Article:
When a Crisis Brings Opportunity

Aspiration No. 2, of the continental vision known as Agenda 2063, is for Africa in the next 50 years to become an “An Integrated Continent, Political Unity based on Pan-Africanism & African Renaissance.” This vision has been informed by the historical abuse Africa received under colonialism. Current events throughout Africa, specifically focusing on Zimbabwe’s currency problems, highlight the potential for Southern Africa to unite economically. Unfortunately though, it seems as if we might miss this chance, making Agenda 2063 - like most African policies - a pipe dream.

AFP -Aaron Ufumeli
The Zimbabwean Dollar’s ($ZD) fall from grace is well documented and well known. The currency had the highest inflation in recent world monetary history. This crisis highlighted an opportunity and more specifically the question of which currency Zimbabwe would use to stabilize its monetary problems. The Zimbabwean Finance Minister in 2009 proposed adopting the South African Rand as the official currency of Zimbabwe.

The logic for such a proposal was rather simple. South Africa is Zimbabwe’s largest economic partner (60% of Zimbabwean imports come from South Africa). They have more or less similar economic structures which rely on commodities and agriculture, making the nations home to one of the busiest trade routes in Africa: Beitbridge Border Post (not to mention the myriad of South African companies already in Zimbabwe).

Most importantly, Southern Africa already has what is called the Rand Union. It’s a block of economies that include Namibia and Botswana where the nations have their own currencies pegged with the Rand. Zimbabwe could have been incorporated into this scheme, [with a prospect of] the Union being altered to accommodate Zimbabwe’s situation.

The opportunity was unfortunately missed in the political circles of both nations. The ruling parties in both nations (ZANU PF and ANC) are steeped in deep nationalist ideology with national sovereignty being an all important issue for either of them. Zimbabwe was worried of the control SA would have over its own economy because SA has a significantly larger economy. On the other hand, SA was worried of allowing an unstable economy into its monetary structures. 

This was a highly unfortunate situation which highlighted one vital issue. African nations still define themselves, their wealth and future in the confines and definitions forced upon them by colonialism and current neo-liberalism. We ignore the possibility of a United Africa with one currency as envisioned by Pan-Africanists like Gaddafi and Nyerere, [opting instead] for a selfish outlook propagated by men in the halls of the White House, Westminster and more recently, Beijing.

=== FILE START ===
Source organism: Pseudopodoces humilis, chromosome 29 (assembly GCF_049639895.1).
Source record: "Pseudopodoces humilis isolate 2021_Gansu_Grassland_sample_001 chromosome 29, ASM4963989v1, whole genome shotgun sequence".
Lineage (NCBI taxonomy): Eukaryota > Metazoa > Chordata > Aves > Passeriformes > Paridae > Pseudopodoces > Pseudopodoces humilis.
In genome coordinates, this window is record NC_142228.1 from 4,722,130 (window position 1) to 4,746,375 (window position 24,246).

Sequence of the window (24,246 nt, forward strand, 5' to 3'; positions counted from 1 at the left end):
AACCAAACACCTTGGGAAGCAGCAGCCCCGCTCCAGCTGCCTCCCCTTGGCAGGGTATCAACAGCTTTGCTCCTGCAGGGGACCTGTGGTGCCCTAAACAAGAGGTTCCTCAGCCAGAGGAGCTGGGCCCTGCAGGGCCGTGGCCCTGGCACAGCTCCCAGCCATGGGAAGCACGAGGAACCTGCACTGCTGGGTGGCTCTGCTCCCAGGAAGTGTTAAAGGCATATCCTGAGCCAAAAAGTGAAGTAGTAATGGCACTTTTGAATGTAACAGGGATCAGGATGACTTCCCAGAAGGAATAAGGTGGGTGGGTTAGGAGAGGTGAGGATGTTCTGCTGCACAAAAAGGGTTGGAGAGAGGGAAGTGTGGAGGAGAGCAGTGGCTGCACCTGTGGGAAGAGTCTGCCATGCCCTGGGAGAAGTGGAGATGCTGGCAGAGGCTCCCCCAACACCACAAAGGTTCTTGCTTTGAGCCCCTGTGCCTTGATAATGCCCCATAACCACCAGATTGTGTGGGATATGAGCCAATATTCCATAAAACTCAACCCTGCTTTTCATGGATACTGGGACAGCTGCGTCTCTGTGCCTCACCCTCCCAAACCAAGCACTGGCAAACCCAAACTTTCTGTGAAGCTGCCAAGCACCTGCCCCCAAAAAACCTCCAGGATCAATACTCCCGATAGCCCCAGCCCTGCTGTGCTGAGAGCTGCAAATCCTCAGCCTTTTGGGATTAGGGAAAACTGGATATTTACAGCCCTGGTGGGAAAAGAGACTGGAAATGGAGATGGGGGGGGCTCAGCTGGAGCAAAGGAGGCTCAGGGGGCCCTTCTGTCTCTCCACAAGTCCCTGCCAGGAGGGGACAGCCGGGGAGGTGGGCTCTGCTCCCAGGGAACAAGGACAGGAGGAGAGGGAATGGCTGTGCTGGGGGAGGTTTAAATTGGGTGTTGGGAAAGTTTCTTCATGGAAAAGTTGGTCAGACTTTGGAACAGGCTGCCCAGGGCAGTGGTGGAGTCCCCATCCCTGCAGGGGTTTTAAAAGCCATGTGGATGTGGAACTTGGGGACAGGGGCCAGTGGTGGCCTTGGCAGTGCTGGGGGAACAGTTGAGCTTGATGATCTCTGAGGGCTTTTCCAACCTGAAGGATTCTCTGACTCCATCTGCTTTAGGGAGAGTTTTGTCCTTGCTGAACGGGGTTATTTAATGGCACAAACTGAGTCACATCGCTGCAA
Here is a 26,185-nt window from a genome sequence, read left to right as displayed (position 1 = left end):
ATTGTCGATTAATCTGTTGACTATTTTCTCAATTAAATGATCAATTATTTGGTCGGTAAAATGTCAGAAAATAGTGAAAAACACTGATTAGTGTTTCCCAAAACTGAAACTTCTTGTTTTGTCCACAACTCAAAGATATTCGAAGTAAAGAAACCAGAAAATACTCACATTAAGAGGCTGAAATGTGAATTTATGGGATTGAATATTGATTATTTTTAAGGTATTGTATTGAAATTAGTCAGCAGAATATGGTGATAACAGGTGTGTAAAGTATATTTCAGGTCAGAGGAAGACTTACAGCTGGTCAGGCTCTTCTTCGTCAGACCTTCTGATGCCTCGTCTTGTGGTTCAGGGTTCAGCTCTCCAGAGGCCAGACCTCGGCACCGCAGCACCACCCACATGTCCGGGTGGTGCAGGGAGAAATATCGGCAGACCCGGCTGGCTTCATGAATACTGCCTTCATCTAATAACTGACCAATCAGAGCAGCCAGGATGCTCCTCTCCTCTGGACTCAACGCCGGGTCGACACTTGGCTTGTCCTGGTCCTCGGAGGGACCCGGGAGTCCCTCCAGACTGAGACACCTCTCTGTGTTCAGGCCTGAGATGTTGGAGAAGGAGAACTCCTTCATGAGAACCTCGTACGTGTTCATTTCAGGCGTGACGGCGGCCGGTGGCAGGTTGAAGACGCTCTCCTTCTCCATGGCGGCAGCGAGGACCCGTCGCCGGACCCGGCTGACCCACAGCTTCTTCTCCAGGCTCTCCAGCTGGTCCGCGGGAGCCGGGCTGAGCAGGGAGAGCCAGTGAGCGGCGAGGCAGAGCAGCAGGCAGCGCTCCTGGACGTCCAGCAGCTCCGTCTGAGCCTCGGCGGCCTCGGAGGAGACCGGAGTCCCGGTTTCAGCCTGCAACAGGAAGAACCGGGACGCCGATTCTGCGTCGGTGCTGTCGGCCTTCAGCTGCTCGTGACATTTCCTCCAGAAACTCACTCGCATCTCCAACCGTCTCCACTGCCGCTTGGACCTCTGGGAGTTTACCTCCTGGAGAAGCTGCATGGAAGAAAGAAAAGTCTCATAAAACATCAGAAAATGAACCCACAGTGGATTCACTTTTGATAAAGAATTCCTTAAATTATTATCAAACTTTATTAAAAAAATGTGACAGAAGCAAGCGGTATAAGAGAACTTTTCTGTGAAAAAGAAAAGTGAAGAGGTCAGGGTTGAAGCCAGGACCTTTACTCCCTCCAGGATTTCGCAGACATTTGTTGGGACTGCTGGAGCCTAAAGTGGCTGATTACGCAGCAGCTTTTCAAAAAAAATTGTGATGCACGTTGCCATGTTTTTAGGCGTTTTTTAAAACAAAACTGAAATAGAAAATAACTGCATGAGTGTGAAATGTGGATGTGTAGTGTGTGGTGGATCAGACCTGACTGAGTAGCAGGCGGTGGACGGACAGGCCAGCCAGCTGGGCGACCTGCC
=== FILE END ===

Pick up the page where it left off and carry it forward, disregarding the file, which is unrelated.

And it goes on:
8 years later after adopting a “multi-currency basket” in which the US Dollar is the dominant currency, Zimbabwe is consequently suffering from an incessant cash crisis. One which is crippling any possibility for economic growth in the nation. It leaves one to wonder, how much better Zimbabwe’s monetary situation would have been if we had adopted the Rand, leading to a Southern African currency back in 2009. It leaves us wondering, how much closer we would have been with our South African brothers and sisters. Maybe xenophobic attacks wouldn’t have happened! Maybe we would have realised that the future of all Africans is within all our hands and it’s time we hold hands as we walk towards a grander future.


About The Author
Kudakwashe Andrew Manjonjo
Zimbabwe
Kudakwashe is youth activist from Zimbabwe. His activism is centred on delivering Zimbabwean youth from  an unemployment crisis. He has been active in many public campaigns, featuring in prominent protest groups and agitating for youth empowerment to be institutionalized.  


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1 comment:

  1. Dear Kudakwashe Andrew Manjonjo
    Thank you for a thought-provoking article. I have the following comments:
    1. Lesotho and Swaziland are also in the Rand Union

    2. The Southern African Development Community (SADC) could learn something from the Economic Community of West African States. The West African Monetary Union (http://www.wami-imao.org/) is proposing the Eco as the name for the common currency that the West African Monetary Zone (WAMZ) plans to introduce in the framework of ECOWAS

    3. The CFA franc is the name of two currencies used in Africa which are guaranteed by the French treasury. The two CFA franc currencies are the West African CFA franc and the Central African CFA franc. Although theoretically separate, the two CFA franc currencies are effectively interchangeable. CFA francs are used in fourteen African countries: twelve formerly French-ruled nations in West and Central Africa, Guinea-Bissau (a former Portuguese colony), and Equatorial Guinea (a former Spanish colony)

    4. Africa could also learn lessons from the European Union and Euro experience. As we anticipate a United Africa with one currency what do we learn from Brexit?

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